Democratization and State-Building in Africa:
The Federal Option in the Sudanese Experience
Mohamed Beshir Hamid
An Arabic translation of this study was presented to the conference on Problems of Democratization in the Arab World (اشكاليات التحول الديمقراطى فى الوطن العربى) Cairo, Egypt, 2-3 March 1996. The writer is currently updating and expanding the Arabic version to cover the period from 1995 to the present as a book project.
As I was going up the stair
I met a man who wasn’t there.
He wasn’t there again to-day.
I wish, I wish he’d stay away.
Hughes Mearns, The Psychoed
Democratization in Africa is a concern that dates back to, and was implicit in, the nationalist struggle for independence. But the parliamentary system inherited from the colonial period failed to live up to the democratic ideals. The failure was due partly to the colonial legacy and partly to the unresolved contradictions between the imperatives of democracy and the exigencies of development. “What emerged from the debris of the parliamentary model were varied forms of personal rule that achieved degrees of success, with varied degrees of coercion. Where there was success, however, it was precarious, temporary and crippled by its class and ethnic limitations; where there was failure, it was egregious, massive and tragic”.
The democratization process in Africa can thus be seen as yet another attempt to fulfill the promises of independence. The challenges were no less demanding today than they were more at the time of independence; the consequences of failure would seem to be even greater.
The outcome is by no means certain. It is not clear whether democratization would necessarily entail a better performance by the state, a more equitable allocation of power resources, and more secure rights for individuals and communities; or whether its overall impact would be to rekindle and reinforce the kind of disintegrative forces that had in many cases plagued the process of state building in African countries.
One central problem is how liberal-democratic pluralism can be achieved without exacerbating the tensions inherent in ethnic-cultural pluralism. The issue is directly related to the wider context of political development theory. Arend Lijphart notes three significant aspects of the notion of political development:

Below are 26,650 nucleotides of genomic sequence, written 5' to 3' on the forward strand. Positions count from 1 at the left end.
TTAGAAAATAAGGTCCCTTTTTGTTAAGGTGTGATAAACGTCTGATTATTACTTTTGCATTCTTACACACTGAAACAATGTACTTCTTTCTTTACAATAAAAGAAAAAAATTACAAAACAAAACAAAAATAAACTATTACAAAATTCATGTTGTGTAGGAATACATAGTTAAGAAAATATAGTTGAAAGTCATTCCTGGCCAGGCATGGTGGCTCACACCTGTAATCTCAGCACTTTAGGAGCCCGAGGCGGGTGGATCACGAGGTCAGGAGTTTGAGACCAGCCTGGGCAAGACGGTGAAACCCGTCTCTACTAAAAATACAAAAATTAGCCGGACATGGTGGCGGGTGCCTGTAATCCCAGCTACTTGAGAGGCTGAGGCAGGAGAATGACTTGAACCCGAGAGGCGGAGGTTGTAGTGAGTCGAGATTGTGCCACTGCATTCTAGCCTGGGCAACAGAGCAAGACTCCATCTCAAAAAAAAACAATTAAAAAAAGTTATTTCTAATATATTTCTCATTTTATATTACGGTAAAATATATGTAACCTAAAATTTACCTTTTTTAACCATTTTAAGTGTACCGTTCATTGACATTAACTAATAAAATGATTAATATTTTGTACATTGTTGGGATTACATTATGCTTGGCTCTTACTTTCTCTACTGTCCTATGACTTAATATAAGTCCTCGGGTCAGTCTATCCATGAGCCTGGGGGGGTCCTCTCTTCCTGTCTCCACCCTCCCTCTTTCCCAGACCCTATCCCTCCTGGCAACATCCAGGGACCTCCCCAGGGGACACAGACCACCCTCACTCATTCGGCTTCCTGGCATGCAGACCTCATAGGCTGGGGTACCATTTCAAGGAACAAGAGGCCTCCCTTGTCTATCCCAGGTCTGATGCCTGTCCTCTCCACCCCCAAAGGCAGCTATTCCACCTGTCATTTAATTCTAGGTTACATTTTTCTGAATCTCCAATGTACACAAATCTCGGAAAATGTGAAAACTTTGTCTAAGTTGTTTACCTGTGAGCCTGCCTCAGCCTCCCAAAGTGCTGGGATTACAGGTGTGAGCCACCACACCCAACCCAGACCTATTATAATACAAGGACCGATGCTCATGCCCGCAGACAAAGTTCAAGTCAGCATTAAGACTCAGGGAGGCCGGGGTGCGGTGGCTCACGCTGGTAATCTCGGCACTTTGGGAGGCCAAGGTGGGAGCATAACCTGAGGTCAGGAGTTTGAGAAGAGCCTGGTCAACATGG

In the first place, democratization and other dimensions of development are usually thought to be dependent on national integration… Second, the prescription for policy- making which follows from this proposition is that nation-building must be accorded priority and must be the first task of the leaders of developing states. Third, the usual view is that nation-building entails the eradication of primordial subnational attachments and their replacement with national loyalty.
It can be argued that democratization and national integration need not be seen as making mutually exclusive claims, nor is the achievement of the latter a prerequisite for success in the former. Yet the need to resolve the contradictions of liberal-democratic pluralism and ethnic- cultural pluralism still remains.
It is within this context that the idea of a federal system presents itself as the means of resolving the contradictions. The general and popular assumption is that a federal structure will bring the government “close to the people”, diffusing in the process latent separatist tendencies in the peripheries, and reinforcing through participation the democratization process at the center.
In this respect the Sudanese experience is instructive, primarily for the failure to resolve the problem of national integration – a failure that made the country virtually ungovernable for the most part of the civilian-military cycles through which it has passed since independence. But also because the failure involved experimentation with various integrative forms ranging from decentralization through a devolutionary approach to a so-called federal system of government.
But before examining the national integration problem and the federal option and experience in trying to resolve them in the Sudan, it may be necessary to examine some of the difficulties and theoretical assumptions inherent in the very complex concept of federalism. This intended to shed some light into the viability of the federal principle in resolving the problems of democratization in a divided country like the Sudan, rather than to provide a descriptive or prescriptive account of the organizational and operational structure of a federal model. It is the conclusion of this study that a workable and effective system of federalism is as relevant to the problems of national integration in the Sudan as it was when the federal idea was first broached on the eve of independence.